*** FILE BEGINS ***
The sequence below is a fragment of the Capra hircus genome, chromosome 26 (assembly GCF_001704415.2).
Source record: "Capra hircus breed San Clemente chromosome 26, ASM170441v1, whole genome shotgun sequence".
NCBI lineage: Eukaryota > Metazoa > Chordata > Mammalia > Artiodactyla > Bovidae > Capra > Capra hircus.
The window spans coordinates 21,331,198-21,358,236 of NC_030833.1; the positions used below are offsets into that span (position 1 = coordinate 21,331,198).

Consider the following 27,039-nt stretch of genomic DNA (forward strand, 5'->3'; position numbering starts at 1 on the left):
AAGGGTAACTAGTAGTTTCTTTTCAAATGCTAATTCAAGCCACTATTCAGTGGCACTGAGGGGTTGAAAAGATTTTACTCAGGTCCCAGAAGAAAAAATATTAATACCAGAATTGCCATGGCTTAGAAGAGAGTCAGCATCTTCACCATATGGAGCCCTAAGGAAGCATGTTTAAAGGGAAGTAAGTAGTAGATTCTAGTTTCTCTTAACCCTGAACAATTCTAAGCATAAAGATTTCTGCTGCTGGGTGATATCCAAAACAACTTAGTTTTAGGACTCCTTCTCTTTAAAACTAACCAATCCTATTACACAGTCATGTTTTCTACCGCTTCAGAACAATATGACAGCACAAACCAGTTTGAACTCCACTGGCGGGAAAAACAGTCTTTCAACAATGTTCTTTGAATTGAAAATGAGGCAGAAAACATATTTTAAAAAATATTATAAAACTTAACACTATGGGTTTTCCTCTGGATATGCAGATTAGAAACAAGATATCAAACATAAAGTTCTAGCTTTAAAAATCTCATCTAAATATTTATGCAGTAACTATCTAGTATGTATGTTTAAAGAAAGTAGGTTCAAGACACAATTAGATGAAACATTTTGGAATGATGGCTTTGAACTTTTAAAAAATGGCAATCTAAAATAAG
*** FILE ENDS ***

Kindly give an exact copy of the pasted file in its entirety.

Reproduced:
The sequence below is a fragment of the Capra hircus genome, chromosome 26 (assembly GCF_001704415.2).
Source record: "Capra hircus breed San Clemente chromosome 26, ASM170441v1, whole genome shotgun sequence".
NCBI lineage: Eukaryota > Metazoa > Chordata > Mammalia > Artiodactyla > Bovidae > Capra > Capra hircus.
The window spans coordinates 21,331,198-21,358,236 of NC_030833.1; the positions used below are offsets into that span (position 1 = coordinate 21,331,198).

Consider the following 27,039-nt stretch of genomic DNA (forward strand, 5'->3'; position numbering starts at 1 on the left):
AAGGGTAACTAGTAGTTTCTTTTCAAATGCTAATTCAAGCCACTATTCAGTGGCACTGAGGGGTTGAAAAGATTTTACTCAGGTCCCAGAAGAAAAAATATTAATACCAGAATTGCCATGGCTTAGAAGAGAGTCAGCATCTTCACCATATGGAGCCCTAAGGAAGCATGTTTAAAGGGAAGTAAGTAGTAGATTCTAGTTTCTCTTAACCCTGAACAATTCTAAGCATAAAGATTTCTGCTGCTGGGTGATATCCAAAACAACTTAGTTTTAGGACTCCTTCTCTTTAAAACTAACCAATCCTATTACACAGTCATGTTTTCTACCGCTTCAGAACAATATGACAGCACAAACCAGTTTGAACTCCACTGGCGGGAAAAACAGTCTTTCAACAATGTTCTTTGAATTGAAAATGAGGCAGAAAACATATTTTAAAAAATATTATAAAACTTAACACTATGGGTTTTCCTCTGGATATGCAGATTAGAAACAAGATATCAAACATAAAGTTCTAGCTTTAAAAATCTCATCTAAATATTTATGCAGTAACTATCTAGTATGTATGTTTAAAGAAAGTAGGTTCAAGACACAATTAGATGAAACATTTTGGAATGATGGCTTTGAACTTTTAAAAAATGGCAATCTAAAATAAG